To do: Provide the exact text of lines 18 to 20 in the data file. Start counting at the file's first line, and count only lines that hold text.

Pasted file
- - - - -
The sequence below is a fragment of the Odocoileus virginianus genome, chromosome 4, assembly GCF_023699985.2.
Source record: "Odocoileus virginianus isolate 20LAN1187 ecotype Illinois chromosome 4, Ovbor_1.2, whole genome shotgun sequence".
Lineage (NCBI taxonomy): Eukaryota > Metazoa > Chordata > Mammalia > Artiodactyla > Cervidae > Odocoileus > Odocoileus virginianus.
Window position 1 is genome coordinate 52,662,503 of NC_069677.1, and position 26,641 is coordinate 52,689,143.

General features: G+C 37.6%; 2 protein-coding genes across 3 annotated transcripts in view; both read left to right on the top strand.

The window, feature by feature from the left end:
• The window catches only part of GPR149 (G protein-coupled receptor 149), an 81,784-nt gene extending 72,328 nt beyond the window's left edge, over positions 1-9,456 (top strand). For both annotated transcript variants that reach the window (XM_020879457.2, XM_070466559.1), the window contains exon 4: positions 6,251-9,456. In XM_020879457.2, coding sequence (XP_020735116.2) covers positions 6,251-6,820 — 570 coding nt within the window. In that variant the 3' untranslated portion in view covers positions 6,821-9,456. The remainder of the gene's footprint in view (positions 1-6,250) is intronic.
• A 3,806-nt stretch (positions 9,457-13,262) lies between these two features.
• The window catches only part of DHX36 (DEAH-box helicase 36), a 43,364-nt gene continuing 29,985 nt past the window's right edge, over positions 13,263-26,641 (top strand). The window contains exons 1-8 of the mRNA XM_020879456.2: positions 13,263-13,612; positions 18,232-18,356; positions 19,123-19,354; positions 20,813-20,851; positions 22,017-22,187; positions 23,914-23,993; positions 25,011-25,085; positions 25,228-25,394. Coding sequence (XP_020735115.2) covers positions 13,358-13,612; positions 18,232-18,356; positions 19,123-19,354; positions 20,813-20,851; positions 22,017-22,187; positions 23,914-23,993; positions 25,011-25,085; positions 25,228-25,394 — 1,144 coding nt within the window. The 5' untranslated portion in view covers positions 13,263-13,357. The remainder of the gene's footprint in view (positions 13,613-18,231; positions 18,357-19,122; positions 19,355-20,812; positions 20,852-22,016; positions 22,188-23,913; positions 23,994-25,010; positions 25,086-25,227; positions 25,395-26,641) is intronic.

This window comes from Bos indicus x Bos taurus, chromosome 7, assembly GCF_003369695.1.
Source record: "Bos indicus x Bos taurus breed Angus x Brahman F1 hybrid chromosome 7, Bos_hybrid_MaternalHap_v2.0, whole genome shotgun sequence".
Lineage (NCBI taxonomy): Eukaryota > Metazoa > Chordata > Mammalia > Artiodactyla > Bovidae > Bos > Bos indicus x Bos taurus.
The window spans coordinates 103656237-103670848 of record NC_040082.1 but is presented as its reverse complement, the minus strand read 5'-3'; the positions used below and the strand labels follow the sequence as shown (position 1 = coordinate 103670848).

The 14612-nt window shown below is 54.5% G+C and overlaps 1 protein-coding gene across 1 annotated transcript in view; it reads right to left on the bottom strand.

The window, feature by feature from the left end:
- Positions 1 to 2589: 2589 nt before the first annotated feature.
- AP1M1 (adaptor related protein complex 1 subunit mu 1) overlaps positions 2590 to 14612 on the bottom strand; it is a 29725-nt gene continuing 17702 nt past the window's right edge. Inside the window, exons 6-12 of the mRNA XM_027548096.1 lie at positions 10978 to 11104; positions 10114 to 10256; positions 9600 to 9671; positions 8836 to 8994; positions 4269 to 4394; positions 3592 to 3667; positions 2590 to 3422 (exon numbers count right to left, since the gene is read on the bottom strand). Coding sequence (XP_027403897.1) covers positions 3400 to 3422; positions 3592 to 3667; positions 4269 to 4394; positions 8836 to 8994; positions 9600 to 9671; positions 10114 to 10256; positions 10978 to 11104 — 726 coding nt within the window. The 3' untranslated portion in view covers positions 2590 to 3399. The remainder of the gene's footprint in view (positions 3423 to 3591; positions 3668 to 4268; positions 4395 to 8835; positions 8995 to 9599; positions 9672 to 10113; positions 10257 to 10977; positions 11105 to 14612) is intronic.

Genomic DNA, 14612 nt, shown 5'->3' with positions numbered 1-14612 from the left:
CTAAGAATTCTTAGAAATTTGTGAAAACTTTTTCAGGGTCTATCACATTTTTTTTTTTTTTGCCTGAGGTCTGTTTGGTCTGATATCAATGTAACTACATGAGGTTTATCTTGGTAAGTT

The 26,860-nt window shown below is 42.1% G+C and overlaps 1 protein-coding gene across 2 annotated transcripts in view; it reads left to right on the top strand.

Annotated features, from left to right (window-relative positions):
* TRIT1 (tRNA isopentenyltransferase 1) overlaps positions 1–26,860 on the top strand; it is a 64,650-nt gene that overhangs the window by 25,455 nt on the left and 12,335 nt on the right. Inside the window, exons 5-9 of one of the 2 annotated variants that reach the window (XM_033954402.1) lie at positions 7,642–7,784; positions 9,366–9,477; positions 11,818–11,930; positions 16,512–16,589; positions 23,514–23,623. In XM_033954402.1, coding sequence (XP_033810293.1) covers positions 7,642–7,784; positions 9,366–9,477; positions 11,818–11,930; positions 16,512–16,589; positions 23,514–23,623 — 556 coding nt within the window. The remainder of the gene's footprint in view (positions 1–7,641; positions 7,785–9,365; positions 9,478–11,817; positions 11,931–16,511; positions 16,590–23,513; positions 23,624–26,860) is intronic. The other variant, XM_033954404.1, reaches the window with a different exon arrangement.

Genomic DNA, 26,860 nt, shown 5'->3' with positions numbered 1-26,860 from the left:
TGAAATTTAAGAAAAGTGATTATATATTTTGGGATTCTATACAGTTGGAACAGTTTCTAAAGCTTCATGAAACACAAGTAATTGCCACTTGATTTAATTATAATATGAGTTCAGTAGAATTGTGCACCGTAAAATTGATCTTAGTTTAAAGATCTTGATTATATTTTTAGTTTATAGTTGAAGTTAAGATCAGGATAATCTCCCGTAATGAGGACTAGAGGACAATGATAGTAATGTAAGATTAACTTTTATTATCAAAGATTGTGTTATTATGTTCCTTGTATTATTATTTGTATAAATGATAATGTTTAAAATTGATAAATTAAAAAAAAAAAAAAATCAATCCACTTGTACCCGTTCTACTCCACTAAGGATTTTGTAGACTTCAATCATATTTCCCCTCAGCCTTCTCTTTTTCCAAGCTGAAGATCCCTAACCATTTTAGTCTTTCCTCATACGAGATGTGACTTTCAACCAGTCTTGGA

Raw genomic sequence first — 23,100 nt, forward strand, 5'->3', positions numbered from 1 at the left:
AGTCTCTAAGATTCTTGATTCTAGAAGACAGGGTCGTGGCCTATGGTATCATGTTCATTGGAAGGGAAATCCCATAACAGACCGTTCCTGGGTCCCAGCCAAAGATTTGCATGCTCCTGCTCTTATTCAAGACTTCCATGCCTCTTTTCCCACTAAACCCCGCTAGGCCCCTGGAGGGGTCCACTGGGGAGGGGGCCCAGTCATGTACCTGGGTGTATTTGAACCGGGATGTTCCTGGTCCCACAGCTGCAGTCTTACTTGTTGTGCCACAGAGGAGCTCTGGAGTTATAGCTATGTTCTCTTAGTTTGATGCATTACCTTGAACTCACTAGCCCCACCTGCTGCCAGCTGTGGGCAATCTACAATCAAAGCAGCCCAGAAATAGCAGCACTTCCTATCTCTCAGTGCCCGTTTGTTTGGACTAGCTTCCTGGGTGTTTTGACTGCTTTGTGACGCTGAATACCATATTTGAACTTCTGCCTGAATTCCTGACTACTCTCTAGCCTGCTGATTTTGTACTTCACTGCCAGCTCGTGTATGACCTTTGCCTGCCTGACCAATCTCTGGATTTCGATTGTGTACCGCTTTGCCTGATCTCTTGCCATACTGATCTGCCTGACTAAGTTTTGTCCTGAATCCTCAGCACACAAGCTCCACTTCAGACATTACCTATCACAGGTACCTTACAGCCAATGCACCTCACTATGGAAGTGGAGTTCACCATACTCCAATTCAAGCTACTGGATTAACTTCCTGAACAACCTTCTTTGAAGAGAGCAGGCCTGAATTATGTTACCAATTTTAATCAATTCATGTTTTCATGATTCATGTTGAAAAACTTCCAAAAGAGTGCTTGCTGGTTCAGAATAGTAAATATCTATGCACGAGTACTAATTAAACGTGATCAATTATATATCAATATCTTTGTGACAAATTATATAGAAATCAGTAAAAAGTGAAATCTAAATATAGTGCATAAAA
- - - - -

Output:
Genomic DNA, 14612 nt, shown 5'->3' with positions numbered 1-14612 from the left:
CTAAGAATTCTTAGAAATTTGTGAAAACTTTTTCAGGGTCTATCACATTTTTTTTTTTTTTGCCTGAGGTCTGTTTGGTCTGATATCAATGTAACTACATGAGGTTTATCTTGGTAAGTT

The 26,860-nt window shown below is 42.1% G+C and overlaps 1 protein-coding gene across 2 annotated transcripts in view; it reads left to right on the top strand.